Tool compensation is more than an easy adjustment for the tool wear. Think in terms of the part size needed also. If I need a somewhat looser press fit than what the result is, I can make a .0001 adjustment very easily. This is much faster than changing the program or the tool.
I will also add that I write my programs to the part size minus the cutter radius (milling) so that my tool offset is set at zero. In Mastercam, it is referred to as WEAR COMP. This results in very minimal lead-in/out distances. When a cut is in a very small space for leading in/out, you will need that since many machines will not allow a vertical move and maintain compensation at the same time. For instance, "wear comp" will allow a lead-in of .001, whereas "cutter comp" will require a lead-in of at least the radius of the cutter. The program may check out fine, but the machine may give an error alarm.
 
I will also add that I write my programs to the part size minus the cutter radius (milling) so that my tool offset is set at zero. In Mastercam, it is referred to as WEAR COMP. This results in very minimal lead-in/out distances. .. For instance, "wear comp" will allow a lead-in of .001, whereas "cutter comp" will require a lead-in of at least the radius of the cutter. The program may check out fine, but the machine may give an error alarm.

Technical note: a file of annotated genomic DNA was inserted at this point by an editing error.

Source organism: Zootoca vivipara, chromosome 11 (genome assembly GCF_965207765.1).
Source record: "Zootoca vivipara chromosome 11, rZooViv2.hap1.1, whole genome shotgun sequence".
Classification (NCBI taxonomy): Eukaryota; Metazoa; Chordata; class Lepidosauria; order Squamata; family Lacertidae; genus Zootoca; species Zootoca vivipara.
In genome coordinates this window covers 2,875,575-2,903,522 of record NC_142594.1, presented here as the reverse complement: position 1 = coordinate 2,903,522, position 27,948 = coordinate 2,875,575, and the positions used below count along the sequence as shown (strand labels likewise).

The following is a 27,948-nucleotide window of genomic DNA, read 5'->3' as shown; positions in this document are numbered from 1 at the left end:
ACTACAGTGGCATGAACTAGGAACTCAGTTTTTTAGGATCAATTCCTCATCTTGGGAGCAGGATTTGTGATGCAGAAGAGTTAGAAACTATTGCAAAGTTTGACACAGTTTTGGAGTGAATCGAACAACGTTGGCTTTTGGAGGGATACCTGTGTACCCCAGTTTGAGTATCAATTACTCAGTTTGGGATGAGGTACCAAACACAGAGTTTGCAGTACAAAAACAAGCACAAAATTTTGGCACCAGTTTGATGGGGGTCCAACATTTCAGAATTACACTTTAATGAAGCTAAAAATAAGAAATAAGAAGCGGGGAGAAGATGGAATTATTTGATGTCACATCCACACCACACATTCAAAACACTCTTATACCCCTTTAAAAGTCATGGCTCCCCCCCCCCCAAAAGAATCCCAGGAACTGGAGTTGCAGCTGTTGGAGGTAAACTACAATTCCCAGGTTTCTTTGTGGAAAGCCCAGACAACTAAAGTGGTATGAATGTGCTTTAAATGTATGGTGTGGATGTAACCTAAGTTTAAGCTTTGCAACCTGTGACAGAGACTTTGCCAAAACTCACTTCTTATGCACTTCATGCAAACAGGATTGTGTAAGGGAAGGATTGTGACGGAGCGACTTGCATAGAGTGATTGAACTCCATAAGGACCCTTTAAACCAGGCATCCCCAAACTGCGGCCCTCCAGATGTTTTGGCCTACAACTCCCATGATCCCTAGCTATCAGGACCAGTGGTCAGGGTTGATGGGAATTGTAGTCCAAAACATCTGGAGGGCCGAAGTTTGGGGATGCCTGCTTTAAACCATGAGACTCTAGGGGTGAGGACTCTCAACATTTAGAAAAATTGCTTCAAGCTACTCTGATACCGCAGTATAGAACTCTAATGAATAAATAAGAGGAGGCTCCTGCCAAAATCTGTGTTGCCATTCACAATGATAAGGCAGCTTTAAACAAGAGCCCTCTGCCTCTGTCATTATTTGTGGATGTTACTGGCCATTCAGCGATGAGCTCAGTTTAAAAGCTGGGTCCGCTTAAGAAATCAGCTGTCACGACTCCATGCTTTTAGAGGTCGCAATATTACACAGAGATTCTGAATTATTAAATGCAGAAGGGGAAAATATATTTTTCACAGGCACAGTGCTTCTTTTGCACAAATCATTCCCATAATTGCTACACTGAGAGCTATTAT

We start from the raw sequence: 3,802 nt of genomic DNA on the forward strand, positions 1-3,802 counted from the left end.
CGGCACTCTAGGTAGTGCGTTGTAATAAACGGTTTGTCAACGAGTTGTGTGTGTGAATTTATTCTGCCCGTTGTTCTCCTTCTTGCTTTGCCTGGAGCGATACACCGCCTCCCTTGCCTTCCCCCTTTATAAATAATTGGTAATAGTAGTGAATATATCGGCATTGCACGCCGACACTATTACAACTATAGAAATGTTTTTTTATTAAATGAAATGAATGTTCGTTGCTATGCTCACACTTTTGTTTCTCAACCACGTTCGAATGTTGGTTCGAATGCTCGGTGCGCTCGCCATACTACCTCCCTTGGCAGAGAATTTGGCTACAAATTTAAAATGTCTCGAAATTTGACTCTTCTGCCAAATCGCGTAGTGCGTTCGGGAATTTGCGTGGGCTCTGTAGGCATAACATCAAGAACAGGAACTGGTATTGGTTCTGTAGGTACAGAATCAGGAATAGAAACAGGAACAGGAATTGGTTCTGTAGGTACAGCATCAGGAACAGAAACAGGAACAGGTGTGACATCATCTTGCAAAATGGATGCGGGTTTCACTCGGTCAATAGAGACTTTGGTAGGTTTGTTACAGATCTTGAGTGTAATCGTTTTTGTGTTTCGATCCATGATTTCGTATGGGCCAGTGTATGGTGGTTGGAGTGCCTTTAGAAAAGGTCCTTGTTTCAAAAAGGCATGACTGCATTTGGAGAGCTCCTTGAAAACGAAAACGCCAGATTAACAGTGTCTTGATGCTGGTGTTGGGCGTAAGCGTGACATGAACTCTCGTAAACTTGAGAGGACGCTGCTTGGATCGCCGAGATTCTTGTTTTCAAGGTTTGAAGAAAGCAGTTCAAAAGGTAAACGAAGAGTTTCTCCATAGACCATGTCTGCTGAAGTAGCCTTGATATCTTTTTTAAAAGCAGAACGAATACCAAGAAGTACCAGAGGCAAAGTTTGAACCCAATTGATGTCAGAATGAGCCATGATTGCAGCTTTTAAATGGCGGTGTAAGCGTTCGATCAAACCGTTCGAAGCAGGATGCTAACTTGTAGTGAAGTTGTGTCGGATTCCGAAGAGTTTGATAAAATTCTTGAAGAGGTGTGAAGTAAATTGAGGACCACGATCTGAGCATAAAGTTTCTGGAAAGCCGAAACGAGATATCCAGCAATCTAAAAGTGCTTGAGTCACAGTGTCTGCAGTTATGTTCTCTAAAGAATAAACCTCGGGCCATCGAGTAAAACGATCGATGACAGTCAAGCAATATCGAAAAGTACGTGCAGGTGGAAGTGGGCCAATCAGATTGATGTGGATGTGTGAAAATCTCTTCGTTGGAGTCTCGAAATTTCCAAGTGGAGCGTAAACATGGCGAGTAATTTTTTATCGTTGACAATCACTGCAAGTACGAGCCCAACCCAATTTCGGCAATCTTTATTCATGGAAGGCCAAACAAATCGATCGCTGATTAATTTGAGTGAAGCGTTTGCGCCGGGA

You've been speaking too much japanese. This is all historically horsecrap.

There is CL programming (some people say centerline, some people say cutterline) and there was part surface programming. And there is no such thing as "wear comp" and "cutter comp" it's all cutter comp.

Typical japanese excessive pointless complication that serves no purpose except to make things more confusing and inefficient. And weird, too. It's effing dumb.

I sometimes wish that fanuc had been born dead but on the other hand, we the US fucked ourselves and deserve what we get -- advertising and selling each other life insurance as the country's major products, yippee. So most likely this crap is the best we'll ever have :(
 
I think tolerable tool wear varies. A sharp tool might improve surface finish with a .003 wear land so a .003 wear adjustment may be favorable to get the most tool usage. A cutter for a cast iron part may allow a .010 loss of size and a .030 wear land or more might be best for extending tool life.
The same with a grinding wheel, often a wheel gets better with a little wear.
I'm not a CNC guy net in some cases taking an extra .001/.002 after 100 or 1000 parts might be understandable.